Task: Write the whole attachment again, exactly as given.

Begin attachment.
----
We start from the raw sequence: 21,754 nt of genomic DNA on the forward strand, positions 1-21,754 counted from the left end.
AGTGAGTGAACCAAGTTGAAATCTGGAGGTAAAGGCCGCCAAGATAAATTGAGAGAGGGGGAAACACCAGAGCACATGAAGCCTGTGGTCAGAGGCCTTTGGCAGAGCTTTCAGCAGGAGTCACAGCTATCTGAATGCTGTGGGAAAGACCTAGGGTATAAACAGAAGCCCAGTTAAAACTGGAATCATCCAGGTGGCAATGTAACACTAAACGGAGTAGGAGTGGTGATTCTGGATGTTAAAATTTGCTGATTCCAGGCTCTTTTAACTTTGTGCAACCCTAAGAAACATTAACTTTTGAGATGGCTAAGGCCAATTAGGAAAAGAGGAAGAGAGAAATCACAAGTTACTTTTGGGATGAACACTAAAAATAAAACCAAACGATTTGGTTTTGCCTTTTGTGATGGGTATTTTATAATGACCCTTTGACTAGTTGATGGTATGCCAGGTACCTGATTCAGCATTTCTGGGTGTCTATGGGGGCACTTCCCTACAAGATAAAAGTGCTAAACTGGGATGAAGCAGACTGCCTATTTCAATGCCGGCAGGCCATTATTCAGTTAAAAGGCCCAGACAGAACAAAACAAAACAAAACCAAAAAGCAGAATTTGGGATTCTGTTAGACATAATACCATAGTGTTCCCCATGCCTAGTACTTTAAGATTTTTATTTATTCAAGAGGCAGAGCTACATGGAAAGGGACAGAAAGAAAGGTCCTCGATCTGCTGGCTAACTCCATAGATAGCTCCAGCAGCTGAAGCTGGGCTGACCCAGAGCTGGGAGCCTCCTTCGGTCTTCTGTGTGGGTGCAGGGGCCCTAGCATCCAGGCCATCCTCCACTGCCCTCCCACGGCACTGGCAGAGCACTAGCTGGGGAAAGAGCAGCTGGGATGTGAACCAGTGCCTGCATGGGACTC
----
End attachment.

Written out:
We start from the raw sequence: 21,754 nt of genomic DNA on the forward strand, positions 1-21,754 counted from the left end.
AGTGAGTGAACCAAGTTGAAATCTGGAGGTAAAGGCCGCCAAGATAAATTGAGAGAGGGGGAAACACCAGAGCACATGAAGCCTGTGGTCAGAGGCCTTTGGCAGAGCTTTCAGCAGGAGTCACAGCTATCTGAATGCTGTGGGAAAGACCTAGGGTATAAACAGAAGCCCAGTTAAAACTGGAATCATCCAGGTGGCAATGTAACACTAAACGGAGTAGGAGTGGTGATTCTGGATGTTAAAATTTGCTGATTCCAGGCTCTTTTAACTTTGTGCAACCCTAAGAAACATTAACTTTTGAGATGGCTAAGGCCAATTAGGAAAAGAGGAAGAGAGAAATCACAAGTTACTTTTGGGATGAACACTAAAAATAAAACCAAACGATTTGGTTTTGCCTTTTGTGATGGGTATTTTATAATGACCCTTTGACTAGTTGATGGTATGCCAGGTACCTGATTCAGCATTTCTGGGTGTCTATGGGGGCACTTCCCTACAAGATAAAAGTGCTAAACTGGGATGAAGCAGACTGCCTATTTCAATGCCGGCAGGCCATTATTCAGTTAAAAGGCCCAGACAGAACAAAACAAAACAAAACCAAAAAGCAGAATTTGGGATTCTGTTAGACATAATACCATAGTGTTCCCCATGCCTAGTACTTTAAGATTTTTATTTATTCAAGAGGCAGAGCTACATGGAAAGGGACAGAAAGAAAGGTCCTCGATCTGCTGGCTAACTCCATAGATAGCTCCAGCAGCTGAAGCTGGGCTGACCCAGAGCTGGGAGCCTCCTTCGGTCTTCTGTGTGGGTGCAGGGGCCCTAGCATCCAGGCCATCCTCCACTGCCCTCCCACGGCACTGGCAGAGCACTAGCTGGGGAAAGAGCAGCTGGGATGTGAACCAGTGCCTGCATGGGACTC